• In 1980, he received a BSEE from Maharaja Sayajirao University.
  • His interest in electronics led him to leave his India to study at City University in New York, where he helped develop video technology used aboard the Columbia Space Shuttle.
  • In 1984, he received an MSEE from The City University of New York.
  • In 1984, he was hired as a Principal Engineer by Wang Laboratories. Lead system architecture definition of the Motorola 680X0 based Workstation product line.
  • In 1990, he was hired by Intel as a Senior Staff Architect. Ajay lead a team of engineers in defining architecture for the Energy Star compliant Green Desktops. He was a key technical contributor to ISA Plug and Play (PnP) architecture.
  • In 1991, Ajay Bhatt’s wife wanted to print some letters for his daughter’s school project. His wife tried several ways but nothing worked and she couldn’t print the letters by herself. While helping his wife, Ajay V. Bhatt was confronted with an all-too-common frustration: connecting new peripheral devices.
  • He felt there was a better way. He began searching for a solution
  • In July 1992, was became Chief Architect for USB Development. In 1993, he conceived of a platform with ubiquitous and easy to use Universal Serial Bus Port.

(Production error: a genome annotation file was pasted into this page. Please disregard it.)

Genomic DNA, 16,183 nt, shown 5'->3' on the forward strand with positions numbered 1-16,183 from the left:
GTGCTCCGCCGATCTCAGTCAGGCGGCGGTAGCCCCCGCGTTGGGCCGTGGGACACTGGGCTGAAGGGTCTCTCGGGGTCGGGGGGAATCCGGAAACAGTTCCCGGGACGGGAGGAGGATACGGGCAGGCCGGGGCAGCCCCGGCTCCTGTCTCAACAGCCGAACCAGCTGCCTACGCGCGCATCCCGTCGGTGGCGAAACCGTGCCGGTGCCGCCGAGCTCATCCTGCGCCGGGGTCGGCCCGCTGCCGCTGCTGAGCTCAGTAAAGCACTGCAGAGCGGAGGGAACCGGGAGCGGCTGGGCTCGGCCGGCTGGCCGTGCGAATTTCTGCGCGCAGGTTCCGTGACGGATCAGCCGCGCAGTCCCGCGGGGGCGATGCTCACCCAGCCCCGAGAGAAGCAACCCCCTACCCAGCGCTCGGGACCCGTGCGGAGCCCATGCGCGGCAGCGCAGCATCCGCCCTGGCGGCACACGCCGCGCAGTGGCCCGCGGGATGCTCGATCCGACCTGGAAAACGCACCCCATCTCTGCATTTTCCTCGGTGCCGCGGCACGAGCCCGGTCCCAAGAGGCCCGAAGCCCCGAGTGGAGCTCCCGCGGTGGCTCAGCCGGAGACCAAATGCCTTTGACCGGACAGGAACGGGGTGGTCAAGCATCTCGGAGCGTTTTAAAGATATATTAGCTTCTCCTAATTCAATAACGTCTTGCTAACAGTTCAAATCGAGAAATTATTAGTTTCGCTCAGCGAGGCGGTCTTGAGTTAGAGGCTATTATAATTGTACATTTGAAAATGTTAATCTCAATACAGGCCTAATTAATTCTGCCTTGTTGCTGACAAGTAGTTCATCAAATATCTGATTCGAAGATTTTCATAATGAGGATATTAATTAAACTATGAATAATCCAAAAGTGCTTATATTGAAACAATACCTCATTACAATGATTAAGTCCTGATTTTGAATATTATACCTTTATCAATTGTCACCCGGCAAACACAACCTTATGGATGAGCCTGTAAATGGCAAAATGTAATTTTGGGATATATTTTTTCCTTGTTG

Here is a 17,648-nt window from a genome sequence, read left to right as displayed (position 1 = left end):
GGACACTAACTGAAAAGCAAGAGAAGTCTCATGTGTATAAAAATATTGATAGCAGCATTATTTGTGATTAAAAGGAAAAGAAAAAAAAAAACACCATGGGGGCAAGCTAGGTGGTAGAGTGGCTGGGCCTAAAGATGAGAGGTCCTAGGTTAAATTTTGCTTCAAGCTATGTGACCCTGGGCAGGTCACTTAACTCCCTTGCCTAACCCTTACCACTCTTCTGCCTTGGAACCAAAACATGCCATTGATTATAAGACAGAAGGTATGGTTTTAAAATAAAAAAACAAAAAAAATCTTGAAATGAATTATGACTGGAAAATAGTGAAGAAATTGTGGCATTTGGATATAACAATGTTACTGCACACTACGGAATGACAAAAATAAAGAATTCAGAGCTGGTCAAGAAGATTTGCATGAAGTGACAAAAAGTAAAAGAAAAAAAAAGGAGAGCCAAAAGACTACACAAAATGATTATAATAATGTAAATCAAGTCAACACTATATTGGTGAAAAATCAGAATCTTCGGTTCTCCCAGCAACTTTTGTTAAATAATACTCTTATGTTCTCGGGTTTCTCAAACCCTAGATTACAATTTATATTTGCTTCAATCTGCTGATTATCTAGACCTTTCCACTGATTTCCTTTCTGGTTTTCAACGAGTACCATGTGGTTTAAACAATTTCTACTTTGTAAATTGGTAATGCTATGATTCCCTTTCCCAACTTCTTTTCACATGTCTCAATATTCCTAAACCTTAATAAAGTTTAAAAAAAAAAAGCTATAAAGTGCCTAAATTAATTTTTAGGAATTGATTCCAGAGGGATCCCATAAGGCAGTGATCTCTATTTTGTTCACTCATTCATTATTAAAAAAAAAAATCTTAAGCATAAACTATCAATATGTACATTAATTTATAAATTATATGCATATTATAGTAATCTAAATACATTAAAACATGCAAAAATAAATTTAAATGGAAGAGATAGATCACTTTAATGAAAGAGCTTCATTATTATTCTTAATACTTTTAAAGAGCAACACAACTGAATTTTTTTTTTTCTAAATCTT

• For inspiration, Bhatt turned to the common electrical wall outlet. Would it be possible to design a system that worked in a similar way and allowed users to simply plug devices into their computer and have them work automatically?
  • The original name, ‘hierarchical serial bus assembly’, was changed to Universal Serial Bus (USB) to reflect the universal way it connected with computer devices.
  • When a USB-enabled peripheral device is attached to a computer, it is assigned a number called an ‘address’ by the USB hub, the translator which sends information back and forth between devices and the computer’s main circuit board.
  • The USB hub also determines which kind of device has been plugged in and what type of data-transfer connections (called stream pipes) this device should share with the computer.
  • The USB hub cycles through each of the devices each second and sends packages of information back and forth on the stream pipes.
  • He led a cross company (Compaq, IBM, Nortel, Microsoft, Intel, NEC, DEC) definition team and delivered an open USB 1.0 industry spec in 1995.
  • In July 1996, he became Senior Principal Engineer at Intel. He was Lead Architect & co-director of the Platform Ingredients Architecture & Planning (PIAP) organization.
  • In January 2001, he became Chief I/O Architect and Intel Fellow. As the PCI Express lead architect, Ajay was instrumental in developing and driving the Rev 1.1, 2.0 & 3.0 specifications through the SIG.
  • He continues to be the primary technical lead and spokesperson for PCI Express within Intel.
  • In June 2008, he became Chief Architect & Intel Fellow, Client Computing Group. Ajay leads definition and development of the next-generation Client Platform architecture. He is primarily focused on the novel advances in platform hardware and software by working with key internal and external technology partners to develop the future Client Platform Architectures and Technologies.